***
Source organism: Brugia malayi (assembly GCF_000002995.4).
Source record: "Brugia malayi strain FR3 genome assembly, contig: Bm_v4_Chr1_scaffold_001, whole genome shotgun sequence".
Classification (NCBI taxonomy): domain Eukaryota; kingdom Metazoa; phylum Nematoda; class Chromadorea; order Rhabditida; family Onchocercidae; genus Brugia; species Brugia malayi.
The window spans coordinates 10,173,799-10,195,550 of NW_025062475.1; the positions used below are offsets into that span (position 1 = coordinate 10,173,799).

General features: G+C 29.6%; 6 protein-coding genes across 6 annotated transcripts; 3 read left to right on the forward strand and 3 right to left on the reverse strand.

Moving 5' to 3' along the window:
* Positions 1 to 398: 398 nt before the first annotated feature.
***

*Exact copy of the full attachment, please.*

Source organism: Brugia malayi (assembly GCF_000002995.4).
Source record: "Brugia malayi strain FR3 genome assembly, contig: Bm_v4_Chr1_scaffold_001, whole genome shotgun sequence".
Classification (NCBI taxonomy): domain Eukaryota; kingdom Metazoa; phylum Nematoda; class Chromadorea; order Rhabditida; family Onchocercidae; genus Brugia; species Brugia malayi.
The window spans coordinates 10,173,799-10,195,550 of NW_025062475.1; the positions used below are offsets into that span (position 1 = coordinate 10,173,799).

General features: G+C 29.6%; 6 protein-coding genes across 6 annotated transcripts; 3 read left to right on the forward strand and 3 right to left on the reverse strand.

Moving 5' to 3' along the window:
* Positions 1 to 398: 398 nt before the first annotated feature.